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Credits and Taxes

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Credits are the digital currency of the galaxy. Their primary source of generation is taxation of an empire's colonies. An empire has a single credit balance that can be utilised by any of its planets and fleets. In-Game Description


Credits are a key resource in Outscape, collected by levying taxes on the Populations a player controls.

Overview

Alongside the five Natural Resources, Credits are a universal resource. Every structure and ship build or upgrade has a cost in Credits, taken from the player's empire-wide Credit balance. Credits may be freely accumulated, as they cannot be stolen by other players.

The only source of Credits in the game is from taxation, levied on the Populations of planets the player controls. The income from each planet (in Credits/hour) is visible on the Planet Management screen, and can also be accessed by mousing over the planet's label in the Star System view or through the Galaxy Overview screen. If two populations are present on a planet, their generated incomes will be added together in these views. Mousing over the Income tab displays a tool-tip, showing the tax rate and income broken down for each Population present on they player's planet.

The total Credit income from all of the player's worlds, along with other useful info is displayed under the Credit Income tab in the Main UI.

Setting a Tax Rate

To set a tax rate, open the populations screen as shown in the image above to view the tax rate and hourly income of that population. The tax rate can be adjusted by clicking the - and + buttons, or the desired rate may be typed into the box. Note that Syntis populations will have these options greyed out - their tax rate is always fixed at 35%.

Income Equation

The formula for determining the Credit income from a Population is as follows:

Income (Creds/h) = Population * Tax Rate * F * Happiness Bonus * Centre Bonus

  • Population: The size of the population being taxed, as a raw number.
  • Tax Rate: The tax rate levied on the population, as a number between 0 (for 0%) and 100 (for a 100% tax rate).
  • F: A numerical constant. This is approximately 2.05X10^-5, but the exact value is unknown.
  • Happiness Bonus: If the population is at 100% Happiness, this bonus, expressed as a decimal greater than 1 is applied. The size of this bonus for each Faction is listed on their respective Faction pages. If Happiness is not at 100%, this value is left at 1, and is always equal to 1 for Syntis populations (which are unaffected by Happiness).
  • Centre Bonus: The cumulative income bonus for any City Center structures built. A single Tier 1 City Center (3% boost) would make this value 1.03, while five City Center Megalopolises (each with a 9% boost) would give a multiplier of 1.45. (Note that Syntis Depositors have different boost values.)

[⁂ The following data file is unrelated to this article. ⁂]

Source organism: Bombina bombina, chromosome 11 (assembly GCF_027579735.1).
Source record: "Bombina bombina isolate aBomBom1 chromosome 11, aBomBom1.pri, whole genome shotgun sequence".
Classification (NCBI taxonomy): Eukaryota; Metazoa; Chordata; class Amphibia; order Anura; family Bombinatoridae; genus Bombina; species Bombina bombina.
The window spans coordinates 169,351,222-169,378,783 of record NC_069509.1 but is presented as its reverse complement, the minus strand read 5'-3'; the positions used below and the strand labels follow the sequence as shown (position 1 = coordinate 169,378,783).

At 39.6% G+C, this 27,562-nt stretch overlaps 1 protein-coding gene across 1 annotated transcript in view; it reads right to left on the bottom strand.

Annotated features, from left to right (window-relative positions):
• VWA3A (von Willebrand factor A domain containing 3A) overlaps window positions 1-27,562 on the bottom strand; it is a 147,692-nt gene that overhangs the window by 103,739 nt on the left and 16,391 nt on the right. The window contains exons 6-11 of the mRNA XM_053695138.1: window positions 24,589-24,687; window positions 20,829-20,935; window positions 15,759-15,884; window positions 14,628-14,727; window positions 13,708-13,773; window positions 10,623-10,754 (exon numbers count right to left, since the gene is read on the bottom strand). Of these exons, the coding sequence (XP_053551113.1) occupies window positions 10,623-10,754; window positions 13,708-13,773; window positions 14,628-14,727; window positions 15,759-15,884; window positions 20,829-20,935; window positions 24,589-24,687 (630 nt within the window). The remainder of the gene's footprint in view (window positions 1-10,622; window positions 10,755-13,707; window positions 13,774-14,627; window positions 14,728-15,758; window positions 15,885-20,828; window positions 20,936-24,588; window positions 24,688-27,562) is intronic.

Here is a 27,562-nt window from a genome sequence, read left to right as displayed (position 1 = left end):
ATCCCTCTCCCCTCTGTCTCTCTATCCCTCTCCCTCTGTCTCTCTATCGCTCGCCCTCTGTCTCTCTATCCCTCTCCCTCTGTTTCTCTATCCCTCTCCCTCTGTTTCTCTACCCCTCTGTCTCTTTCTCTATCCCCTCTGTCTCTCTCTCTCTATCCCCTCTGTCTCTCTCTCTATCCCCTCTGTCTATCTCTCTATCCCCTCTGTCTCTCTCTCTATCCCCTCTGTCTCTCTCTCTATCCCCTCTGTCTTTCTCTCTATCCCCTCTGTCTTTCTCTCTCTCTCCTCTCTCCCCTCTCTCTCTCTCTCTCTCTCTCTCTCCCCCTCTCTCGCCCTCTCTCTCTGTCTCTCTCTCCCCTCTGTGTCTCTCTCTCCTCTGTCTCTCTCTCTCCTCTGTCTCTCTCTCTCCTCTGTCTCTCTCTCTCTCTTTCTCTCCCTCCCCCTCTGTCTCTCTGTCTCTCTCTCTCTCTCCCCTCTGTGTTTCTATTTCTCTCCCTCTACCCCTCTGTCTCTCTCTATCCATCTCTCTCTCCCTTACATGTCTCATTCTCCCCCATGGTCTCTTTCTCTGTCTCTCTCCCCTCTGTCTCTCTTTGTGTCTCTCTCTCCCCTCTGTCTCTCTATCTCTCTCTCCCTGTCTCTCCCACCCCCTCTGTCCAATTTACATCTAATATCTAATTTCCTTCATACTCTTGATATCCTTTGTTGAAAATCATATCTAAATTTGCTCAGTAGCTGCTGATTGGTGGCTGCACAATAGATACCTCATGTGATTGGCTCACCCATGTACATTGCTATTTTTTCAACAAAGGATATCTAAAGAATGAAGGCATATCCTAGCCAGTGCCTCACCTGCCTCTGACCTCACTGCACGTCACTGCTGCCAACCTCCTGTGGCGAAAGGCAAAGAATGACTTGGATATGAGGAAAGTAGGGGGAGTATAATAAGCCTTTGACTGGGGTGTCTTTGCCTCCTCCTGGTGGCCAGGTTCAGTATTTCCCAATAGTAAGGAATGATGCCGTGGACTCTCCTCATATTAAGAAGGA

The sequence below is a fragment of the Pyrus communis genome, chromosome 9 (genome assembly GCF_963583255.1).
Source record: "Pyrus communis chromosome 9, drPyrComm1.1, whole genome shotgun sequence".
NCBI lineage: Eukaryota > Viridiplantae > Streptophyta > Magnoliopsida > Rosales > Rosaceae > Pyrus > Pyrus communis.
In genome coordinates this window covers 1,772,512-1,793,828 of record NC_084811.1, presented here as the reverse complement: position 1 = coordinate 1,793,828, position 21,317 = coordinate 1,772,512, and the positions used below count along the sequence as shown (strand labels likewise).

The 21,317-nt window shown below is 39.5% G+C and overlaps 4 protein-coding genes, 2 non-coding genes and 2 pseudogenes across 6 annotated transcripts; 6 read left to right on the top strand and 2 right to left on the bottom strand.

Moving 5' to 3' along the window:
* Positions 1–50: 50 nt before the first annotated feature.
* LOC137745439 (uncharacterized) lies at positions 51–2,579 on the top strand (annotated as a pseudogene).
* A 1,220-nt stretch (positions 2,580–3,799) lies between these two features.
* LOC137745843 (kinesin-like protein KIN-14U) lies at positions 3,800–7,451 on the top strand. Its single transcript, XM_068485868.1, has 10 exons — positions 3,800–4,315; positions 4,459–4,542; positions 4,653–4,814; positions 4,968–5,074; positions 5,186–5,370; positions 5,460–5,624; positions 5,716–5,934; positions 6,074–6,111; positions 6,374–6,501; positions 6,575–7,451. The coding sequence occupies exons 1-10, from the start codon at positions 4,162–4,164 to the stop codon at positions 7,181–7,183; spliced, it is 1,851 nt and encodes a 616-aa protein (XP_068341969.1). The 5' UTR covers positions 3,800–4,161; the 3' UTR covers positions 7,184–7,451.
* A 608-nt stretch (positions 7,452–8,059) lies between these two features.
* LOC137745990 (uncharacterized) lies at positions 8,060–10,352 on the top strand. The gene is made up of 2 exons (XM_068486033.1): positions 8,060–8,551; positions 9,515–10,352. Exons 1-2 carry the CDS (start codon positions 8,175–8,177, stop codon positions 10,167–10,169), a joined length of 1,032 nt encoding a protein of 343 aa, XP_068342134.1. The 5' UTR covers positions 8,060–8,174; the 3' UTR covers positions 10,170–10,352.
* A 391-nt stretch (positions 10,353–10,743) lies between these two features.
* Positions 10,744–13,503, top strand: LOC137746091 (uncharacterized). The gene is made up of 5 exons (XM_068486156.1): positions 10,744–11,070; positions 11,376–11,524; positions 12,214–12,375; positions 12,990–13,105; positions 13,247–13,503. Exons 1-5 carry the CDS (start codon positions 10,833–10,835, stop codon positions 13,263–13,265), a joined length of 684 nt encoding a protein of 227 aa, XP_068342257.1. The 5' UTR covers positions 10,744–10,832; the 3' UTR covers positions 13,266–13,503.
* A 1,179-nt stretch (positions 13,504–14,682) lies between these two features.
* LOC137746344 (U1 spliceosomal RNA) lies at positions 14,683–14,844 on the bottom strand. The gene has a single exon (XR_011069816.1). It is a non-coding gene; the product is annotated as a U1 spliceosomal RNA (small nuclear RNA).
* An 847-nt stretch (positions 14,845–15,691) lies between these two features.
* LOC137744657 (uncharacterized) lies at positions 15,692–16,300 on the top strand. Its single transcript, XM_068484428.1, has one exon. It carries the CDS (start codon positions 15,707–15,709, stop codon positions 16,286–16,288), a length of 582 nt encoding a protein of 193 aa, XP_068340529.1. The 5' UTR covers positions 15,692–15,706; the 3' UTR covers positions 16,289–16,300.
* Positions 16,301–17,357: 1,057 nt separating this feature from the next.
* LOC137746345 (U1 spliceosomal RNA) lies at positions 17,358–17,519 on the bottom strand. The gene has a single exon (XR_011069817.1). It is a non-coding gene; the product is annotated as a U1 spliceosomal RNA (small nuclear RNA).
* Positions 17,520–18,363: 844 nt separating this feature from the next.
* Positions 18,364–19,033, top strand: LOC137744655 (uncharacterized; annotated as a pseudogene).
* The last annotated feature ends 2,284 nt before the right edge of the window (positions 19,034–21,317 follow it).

Increasing Credit Income

Players will frequently find themselves short of Credits, particularly in the early game. There are three basic options to increase an empire's overall Credit income:

  • Increase Taxes - the simplest way to get more Credits is to set a higher Tax rate. This must be done individually for every Population under the player's control; individual planets and even different populations on the same planet may have different tax rates. Increasing the tax rate will have a negative effect on the population's Happiness, as shown in the table below. This can be countered by building Entertainment Centers. As already stated, Syntis populations are always fixed at a tax rate of 35%, so cannot do this.
    • One option for organic populations is to temporarily set a tax rate of 100%, causing Happiness to fall by -1/h, then lower it to a level such that Happiness can recover. While useful for providing a short-term income boost, it will stunt population growth (which is tied to Happiness), and the income bonus from 100% Happiness will be lost until it can be restored.
  • Build City Centers - these structures boost the income of a colony by some multiplier. As such, this will be more effective when applied to large populations with high tax rates. All Major Factions have access to this structure, including the Syntis, whose Depositors are particularly effective in order to offset their fixed tax rates.
  • Grow Populations - increasing the size of an empire's overall population means more tax-paying citizens/subjects. This can be done by terraforming planets to ensure optimal conditions for growth, constructing the aforementioned City Centers, or by colonizing new planets to establish new and growing populations.

Credits may also be recovered from dismantling structures or ships, with the amount returned equal to 50% of the original build cost.

Taxes and Happiness

Increasing the tax rate on a population will decrease Happiness, with the amount decreased dependent on the Tax Sensitivity of the faction in question. At higher tax rates, the happiness effect of 1% tax increase is larger than at lower tax rates. The decrease in Happiness from the tax rate may be approximated by the following formula:

Happiness = -12 / SI^(100- Rate) * Sensitivity + 1,785

  • SI: The increase value between tax rate steps. This is a constant rated approximately at 1,02258850350145
  • Rate: Active tax rate on the population
  • Sensitivity: Tax sensitivity of the given faction. This is a static value set by the game.
Tax Sensitivity by Faction.
Faction Sensitivity
Major factions
Mankind 0.95
Ripchee 1.0
Snithereal 1.0
Synthis 1.0
The People's Realm 1.0
Minor factions
Akorokken 0.95
Evolvians 0.95
Mountain Giants 0.8
Skregons 0.9
The Harpy 0.85
Zonikloid 0.9

Trivia

  • Credits may also be received from winning fleet battles. Once a battle is won, the credits are directly added to your empire's balance. The higher the value of the defeated fleet, the more credits received.